Candlestick

Candlestick charts create a perfect mix between a line chart and a bar graph, depicting more information than is typically available with either on their own. Overall these charts signal to investors whether bulls (the buyers) or bears (the sellers) dominate the market. In trading binary options, it is important to know how these charts can be useful in predicting the best points to buy and sell.

What are Candlestick Charts? How Do I Read One?

The Basic Candlestick Chart

Candlestick charts get their name from the thin bars that they are composed of that display the opening and closing stock price as well as its high/low range which resemble the wick of a candle.

Candles are arranged along a chart, in a pattern similar to a simple line graph, however they contain more information than a simple line graph can give.

The Bars – Each candle is formed by a hollow or filled in rectangle that indicates whether the stock closed above or below its initial selling price, respectively. A longer body represents either increased buying or selling pressure due to the behavior of investors during the time period. Most candlestick bars are red and green. Red bars mean the assets price closed lower than it opened for that time period. Green bars mean the asset closed higher than it opened for that period. The size of the bar represents the price movement of the asset from open to close.

The wicks – better known as shadows – on the top and bottom of each candle is a line. This line shows the highest and lowest points reached by the asset during that particular time period. Long wicks tend to show a shift in behavior. Either buyers drove prices up and then later, trading slowed as investors refused to pay the high prices, or vice versa. The top of the wick is the high price the asset traded for during that candle. The low wick is the lowest price the asset traded for during that time period.

How Can I Use Candlestick Charts to Trade Binary Options?

Over time, investors have begun to notice that recurring market trends are typically a reliable predictor of events to come. By looking for these indicators on a candlestick chart, it will help you to decide whether it is the right time to purchase or sell your binary option. The strategy is called price action trading and it is the predominate way the seasoned traders advocate learning and trading binaries successfully.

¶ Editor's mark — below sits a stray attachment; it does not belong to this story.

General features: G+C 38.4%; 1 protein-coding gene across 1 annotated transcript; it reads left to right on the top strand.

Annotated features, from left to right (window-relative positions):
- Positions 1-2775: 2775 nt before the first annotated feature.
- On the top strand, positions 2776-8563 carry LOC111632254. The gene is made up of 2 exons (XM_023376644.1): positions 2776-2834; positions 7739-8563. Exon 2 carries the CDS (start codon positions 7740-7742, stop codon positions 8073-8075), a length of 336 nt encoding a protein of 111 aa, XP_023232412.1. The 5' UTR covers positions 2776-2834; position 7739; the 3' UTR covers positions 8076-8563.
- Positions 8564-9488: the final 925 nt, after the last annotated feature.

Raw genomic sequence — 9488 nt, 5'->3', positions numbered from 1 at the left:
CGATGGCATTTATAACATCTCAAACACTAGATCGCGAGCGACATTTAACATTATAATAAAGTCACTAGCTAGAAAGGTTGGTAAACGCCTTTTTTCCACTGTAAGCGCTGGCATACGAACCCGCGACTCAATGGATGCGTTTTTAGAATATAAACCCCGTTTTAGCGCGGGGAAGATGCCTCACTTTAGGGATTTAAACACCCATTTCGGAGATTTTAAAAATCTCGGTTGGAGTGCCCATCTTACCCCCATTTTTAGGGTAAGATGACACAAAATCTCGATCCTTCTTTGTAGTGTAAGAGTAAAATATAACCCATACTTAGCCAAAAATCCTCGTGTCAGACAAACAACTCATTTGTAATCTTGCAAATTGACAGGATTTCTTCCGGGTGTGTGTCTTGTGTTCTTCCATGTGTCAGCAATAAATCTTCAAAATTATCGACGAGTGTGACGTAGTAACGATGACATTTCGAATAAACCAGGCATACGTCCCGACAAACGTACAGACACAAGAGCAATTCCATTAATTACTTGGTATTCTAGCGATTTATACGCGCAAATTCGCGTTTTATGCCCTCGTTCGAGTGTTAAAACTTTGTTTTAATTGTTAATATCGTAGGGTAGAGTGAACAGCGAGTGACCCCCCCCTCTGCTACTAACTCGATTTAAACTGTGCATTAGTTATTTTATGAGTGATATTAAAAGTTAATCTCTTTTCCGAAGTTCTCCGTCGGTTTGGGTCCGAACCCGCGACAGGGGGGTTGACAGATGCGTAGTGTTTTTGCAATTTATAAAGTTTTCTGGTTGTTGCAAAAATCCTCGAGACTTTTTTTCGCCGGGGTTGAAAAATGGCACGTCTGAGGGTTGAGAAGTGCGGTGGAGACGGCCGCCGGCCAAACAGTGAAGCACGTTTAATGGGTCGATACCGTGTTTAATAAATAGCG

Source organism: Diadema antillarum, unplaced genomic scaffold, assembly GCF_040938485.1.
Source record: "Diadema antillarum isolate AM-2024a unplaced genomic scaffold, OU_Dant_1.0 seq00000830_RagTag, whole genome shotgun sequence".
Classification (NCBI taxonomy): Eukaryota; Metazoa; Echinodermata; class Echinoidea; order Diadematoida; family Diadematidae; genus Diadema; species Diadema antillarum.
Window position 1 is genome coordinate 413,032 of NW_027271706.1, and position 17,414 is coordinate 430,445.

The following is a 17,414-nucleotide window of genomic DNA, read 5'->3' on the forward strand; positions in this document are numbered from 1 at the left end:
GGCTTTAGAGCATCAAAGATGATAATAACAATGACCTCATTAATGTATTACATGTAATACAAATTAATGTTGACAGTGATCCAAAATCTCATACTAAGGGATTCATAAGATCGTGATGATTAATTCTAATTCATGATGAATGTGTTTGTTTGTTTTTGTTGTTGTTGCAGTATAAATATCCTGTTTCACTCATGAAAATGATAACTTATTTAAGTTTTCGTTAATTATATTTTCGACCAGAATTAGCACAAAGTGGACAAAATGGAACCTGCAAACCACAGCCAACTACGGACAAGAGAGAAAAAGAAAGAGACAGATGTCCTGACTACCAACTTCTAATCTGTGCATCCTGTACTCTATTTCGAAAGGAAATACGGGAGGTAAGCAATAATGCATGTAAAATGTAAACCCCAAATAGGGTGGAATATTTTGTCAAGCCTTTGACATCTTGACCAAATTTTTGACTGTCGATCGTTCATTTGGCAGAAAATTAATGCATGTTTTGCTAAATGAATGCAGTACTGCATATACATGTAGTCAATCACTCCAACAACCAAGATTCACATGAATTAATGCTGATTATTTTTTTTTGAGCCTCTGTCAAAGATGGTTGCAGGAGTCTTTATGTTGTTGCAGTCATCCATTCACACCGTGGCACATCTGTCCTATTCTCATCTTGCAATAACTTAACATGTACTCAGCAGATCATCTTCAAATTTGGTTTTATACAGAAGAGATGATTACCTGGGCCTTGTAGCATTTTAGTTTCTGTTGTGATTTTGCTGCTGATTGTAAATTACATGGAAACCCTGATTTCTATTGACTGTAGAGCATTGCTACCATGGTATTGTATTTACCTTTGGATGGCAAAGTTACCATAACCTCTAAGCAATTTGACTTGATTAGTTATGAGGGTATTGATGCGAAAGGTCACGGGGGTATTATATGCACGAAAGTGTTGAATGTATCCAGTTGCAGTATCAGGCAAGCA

Common Chart Patterns and Terms
As you become more familiar with binary trading you will see more and more of these patterns. There are a wide variety more candle types over at stockcharts.com which has a pretty comprehensive library. We will not rehash all of them here, however these are some of the ones we find most common below. We also created a page where we are updating and adding more and more common candlestick chart patterns.

Engulfing
This occurs when a candle with a very small body is followed by a candle with a body that is larger at both ends; the second candle therefore completely engulfs the first candle. It tends to signal a bullish market when found at the top of an upward trend or a bearish market when found at the bottom of a downward trend.

Doji
A Doji is a single candle in which there is little change between the opening and closing prices, thus creating a cross-like appearance. This is a signal of hesitancy in the market and can be an indicator of change to come.

Morning Star & Shooting Star
These signals represent opposite indicators to a reversal. Morning Star occurs when a candle with a short body is found between two long bodied candles at the bottom of a downward trend – it is the indicator that the market is turning bullish.

Shooting Star is the opposite, a short body candle, containing a long shadow occurs above a longer bodied candle at the top of an upward trend. This is signaling that the market is about to become a bear market.
There are many more signals to the market that can be found in a candlestick chart, however by learning a few at once, you can train yourself to look for these changes when purchasing binary options and invest wisely.

The Hammer
And not Seven Duece in poker, we are talking about a pattern that shows a significant move to the low side after open, but a rally well above the low point for the candle. This results with a long lower wick with a square at the top that sort of resembles a hammer. The reverse is called the inverted hammer

Spinning Top
This is a common candle that has long wicks on both ends and an open and close near each other and virtually in the middle of the highs and lows. This is generally a sign of uncertainty in price movement.

How Do I Get A Candlestick Chart?

If you have an account at a brokerage like ThinkOrSwim.com, they have charting packages. One of our favorites is FreeStockCharts.com. All you have to do, to get the candlestick chart to show up is click on Settings, Plot Style, Candlestick. Wah-lah.